24/12/2014 – El Mundo
The construction sector generates new growth after six years of decline. The “strength” of consumption and investment boosts the economy by 0.6% this year, the largest quarterly increase in the crisis.
Yesterday, the Bank of Spain affirmed the economic upturn of the national economy in its December economic bulletin, confirming that Gross Domestic Product (GDP) will grow by 0.6% in the fourth quarter –the biggest rise since the start of the crisis–, and the year will close with an increase of 1.4%. To achieve renewed economic stability, Spain will rely on the same factors as prior to the crisis: the “strength of private domestic demand” and construction, marking the end of its cutbacks “after six years of contraction.”
Thus, Spain will return to the economic model that allowed significant increases in GDP in the late 1990’s and beginning of the new millenium; years of success that came to an abrupt end when the crisis hit. It is true, as pointed out by the Bank of Spain, that the outlook for the construction sector “shows, in any case, signs of very moderate recovery, not yet free from uncertainties”; however, “the indicators relating to investment point to the end” of a process that has caused the weight of this sector in GDP to fall by more than 50% compared to 2006.
Also, within the labor market, the institution notes that, “In terms of monthly rates, the construction sector will see a notable rise in the rate of job creation.” Furthermore, the document states that “A slight increase is observed in approvals for new residential construction projects.”
As for domestic demand, the institution led by Luis María Linde emphasizes its “strength,” while asserting that it has maintained the “dynamism” thanks in part to “the positive growth in confidence and employment.” The Bank also adds that “household spending has increased in the fourth quarter, both in terms of consumption and in residential investment, which may have experienced a small increase.”
The positive performance in domestic demand stems from the fall in external demand that, during the worst years of the crisis, was one of the few pieces of positive news. In fact, the Bank of Spain said that, “If the forecasts are confirmed, the foreign sector will have contributed negatively to GDP in 2014,” something that had not happened since 2007, i.e., since before the economic turmoil began to be noticeable in Spain.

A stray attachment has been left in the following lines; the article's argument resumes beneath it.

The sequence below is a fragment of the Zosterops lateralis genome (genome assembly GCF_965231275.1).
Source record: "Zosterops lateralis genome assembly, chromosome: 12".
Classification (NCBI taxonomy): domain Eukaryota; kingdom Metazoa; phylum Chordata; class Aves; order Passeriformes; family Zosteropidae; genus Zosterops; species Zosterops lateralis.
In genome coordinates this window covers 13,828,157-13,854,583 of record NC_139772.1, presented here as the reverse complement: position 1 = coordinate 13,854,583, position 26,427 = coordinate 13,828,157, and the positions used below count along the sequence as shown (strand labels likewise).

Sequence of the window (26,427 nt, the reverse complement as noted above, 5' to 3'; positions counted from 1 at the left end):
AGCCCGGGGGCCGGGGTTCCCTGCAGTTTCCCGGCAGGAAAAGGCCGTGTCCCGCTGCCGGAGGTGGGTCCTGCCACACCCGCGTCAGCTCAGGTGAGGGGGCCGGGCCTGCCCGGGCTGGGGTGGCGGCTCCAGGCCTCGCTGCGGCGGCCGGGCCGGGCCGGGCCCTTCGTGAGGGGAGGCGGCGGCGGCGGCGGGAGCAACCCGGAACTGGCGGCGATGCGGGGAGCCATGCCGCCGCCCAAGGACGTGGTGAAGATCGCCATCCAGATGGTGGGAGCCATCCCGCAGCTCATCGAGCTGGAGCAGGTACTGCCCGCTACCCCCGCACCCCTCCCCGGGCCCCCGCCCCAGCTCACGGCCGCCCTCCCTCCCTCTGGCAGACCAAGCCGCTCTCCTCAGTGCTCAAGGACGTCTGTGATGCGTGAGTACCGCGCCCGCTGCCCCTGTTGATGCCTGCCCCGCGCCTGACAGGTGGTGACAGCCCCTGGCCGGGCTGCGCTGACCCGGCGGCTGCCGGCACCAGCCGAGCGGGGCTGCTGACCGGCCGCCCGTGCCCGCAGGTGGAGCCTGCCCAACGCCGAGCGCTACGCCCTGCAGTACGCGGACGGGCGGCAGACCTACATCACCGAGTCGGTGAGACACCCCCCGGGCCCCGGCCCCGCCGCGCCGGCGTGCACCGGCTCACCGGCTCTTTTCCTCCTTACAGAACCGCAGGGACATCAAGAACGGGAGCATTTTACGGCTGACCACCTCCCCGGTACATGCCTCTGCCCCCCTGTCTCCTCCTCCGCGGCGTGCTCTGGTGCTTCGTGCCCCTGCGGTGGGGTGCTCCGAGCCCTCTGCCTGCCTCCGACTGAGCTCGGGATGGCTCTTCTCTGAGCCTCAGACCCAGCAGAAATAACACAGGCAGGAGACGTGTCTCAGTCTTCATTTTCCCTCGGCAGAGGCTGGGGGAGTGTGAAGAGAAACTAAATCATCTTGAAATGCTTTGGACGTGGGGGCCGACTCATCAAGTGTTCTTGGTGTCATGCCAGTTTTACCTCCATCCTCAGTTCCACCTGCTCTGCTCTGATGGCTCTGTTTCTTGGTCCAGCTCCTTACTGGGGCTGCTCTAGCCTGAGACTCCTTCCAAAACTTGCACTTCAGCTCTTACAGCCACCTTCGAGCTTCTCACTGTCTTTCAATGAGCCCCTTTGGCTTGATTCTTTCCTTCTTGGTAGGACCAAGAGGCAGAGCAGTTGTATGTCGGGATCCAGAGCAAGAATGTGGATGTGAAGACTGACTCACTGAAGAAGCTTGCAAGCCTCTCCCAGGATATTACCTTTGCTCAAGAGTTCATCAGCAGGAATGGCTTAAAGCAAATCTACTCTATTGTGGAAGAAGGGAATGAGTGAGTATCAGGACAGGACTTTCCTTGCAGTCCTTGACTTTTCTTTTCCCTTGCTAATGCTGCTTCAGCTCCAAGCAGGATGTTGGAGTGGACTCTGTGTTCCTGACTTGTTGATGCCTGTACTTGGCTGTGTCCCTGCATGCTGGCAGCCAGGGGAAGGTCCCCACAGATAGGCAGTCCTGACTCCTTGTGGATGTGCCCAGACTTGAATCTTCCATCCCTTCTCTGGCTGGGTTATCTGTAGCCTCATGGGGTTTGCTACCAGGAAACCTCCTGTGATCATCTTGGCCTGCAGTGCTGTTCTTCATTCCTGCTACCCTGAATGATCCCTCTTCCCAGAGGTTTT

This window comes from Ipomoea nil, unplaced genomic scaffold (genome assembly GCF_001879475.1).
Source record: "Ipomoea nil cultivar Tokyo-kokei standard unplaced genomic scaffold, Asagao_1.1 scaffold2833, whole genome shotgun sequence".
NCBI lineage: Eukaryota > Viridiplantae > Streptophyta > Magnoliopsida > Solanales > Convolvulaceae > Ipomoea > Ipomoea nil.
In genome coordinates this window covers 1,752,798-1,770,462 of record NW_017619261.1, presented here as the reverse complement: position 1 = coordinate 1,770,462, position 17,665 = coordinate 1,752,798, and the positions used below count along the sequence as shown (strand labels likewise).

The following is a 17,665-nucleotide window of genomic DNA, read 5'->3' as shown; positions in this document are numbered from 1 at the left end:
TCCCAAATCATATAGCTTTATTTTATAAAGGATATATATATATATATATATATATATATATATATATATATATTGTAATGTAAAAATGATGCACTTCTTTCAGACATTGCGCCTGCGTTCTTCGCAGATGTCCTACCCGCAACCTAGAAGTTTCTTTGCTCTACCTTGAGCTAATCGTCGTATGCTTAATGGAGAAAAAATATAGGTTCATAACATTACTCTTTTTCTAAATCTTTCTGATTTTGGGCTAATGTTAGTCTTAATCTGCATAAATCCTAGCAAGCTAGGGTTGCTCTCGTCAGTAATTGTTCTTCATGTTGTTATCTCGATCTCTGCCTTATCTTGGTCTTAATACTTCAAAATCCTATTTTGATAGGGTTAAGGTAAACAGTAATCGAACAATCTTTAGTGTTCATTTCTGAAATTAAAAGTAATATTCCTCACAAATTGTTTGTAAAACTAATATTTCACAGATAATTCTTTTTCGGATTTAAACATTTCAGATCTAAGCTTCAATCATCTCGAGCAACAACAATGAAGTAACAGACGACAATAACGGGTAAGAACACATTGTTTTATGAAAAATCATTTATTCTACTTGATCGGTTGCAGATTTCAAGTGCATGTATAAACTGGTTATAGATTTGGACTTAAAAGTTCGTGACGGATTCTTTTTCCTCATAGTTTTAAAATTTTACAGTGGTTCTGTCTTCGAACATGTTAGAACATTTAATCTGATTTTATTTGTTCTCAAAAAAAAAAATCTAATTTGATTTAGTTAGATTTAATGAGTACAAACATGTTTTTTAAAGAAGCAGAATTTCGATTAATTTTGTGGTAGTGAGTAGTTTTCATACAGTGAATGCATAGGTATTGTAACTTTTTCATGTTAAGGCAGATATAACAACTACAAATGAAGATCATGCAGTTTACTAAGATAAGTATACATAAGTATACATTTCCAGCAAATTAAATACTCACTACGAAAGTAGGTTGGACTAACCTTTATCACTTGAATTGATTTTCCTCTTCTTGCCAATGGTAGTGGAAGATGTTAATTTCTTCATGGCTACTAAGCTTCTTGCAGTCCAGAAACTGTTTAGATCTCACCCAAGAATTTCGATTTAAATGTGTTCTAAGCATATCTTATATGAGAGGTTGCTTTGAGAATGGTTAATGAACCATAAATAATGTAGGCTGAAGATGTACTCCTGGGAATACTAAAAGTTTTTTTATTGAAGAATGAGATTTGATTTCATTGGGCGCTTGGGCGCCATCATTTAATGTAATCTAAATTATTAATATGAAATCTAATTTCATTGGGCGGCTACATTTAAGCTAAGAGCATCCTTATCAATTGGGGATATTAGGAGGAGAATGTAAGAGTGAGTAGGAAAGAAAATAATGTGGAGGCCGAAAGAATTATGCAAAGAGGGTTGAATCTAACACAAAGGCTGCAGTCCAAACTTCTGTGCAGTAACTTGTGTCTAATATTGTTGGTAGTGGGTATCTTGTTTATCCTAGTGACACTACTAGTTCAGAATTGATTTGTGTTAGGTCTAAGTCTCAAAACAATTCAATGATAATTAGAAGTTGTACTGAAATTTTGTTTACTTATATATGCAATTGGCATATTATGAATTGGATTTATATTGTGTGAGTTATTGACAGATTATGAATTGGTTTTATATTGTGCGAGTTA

This dataset comes to agree with the many economists and analysts who in recent months have ensured that the Government has missed a great opportunity to change and modernize the national economic model. In addition, one of the “fundamental bases” of recovery, warns the Bank of Spain, is wage moderation. Therefore, “the return procedures — based on generalized wage increases that extend uniformly to all sectors and companies — would be a step back that could disrupt the recovery of competitiveness of the Spanish economy.”
The December economic bulletin also addresses the decline in the inflation rate, “which has intensified in the fourth quarter, beyond what was expected a few months ago, as a derivation of the acceleration of falling oil prices in the final stretch of the year.” This has led the Bank of Spain to correct its forecast for oil prices, which in July stood above 107 USD for the next year and has now lowered to 68 USD.
To maintain moderation of crude oil, the CPI will continue “in negative territory during the early part of 2015” and the current deflationary rather than disinflationary context will continue, because the organization does not relate at any time this phenomenon with the Spanish economy. It does, however, relate it to the Eurozone, where this circumstance could push the European Central Bank (ECB) to take further unconventional measures in the form of purchases of government debt.
Finally, in terms of employment, the Bank of Spain notes that “employment has increased in 2014 to a rate close to 1%”, although it points out improvement “has focused on temporary employment.”
Original article: El Mundo
Translation by: Aura REE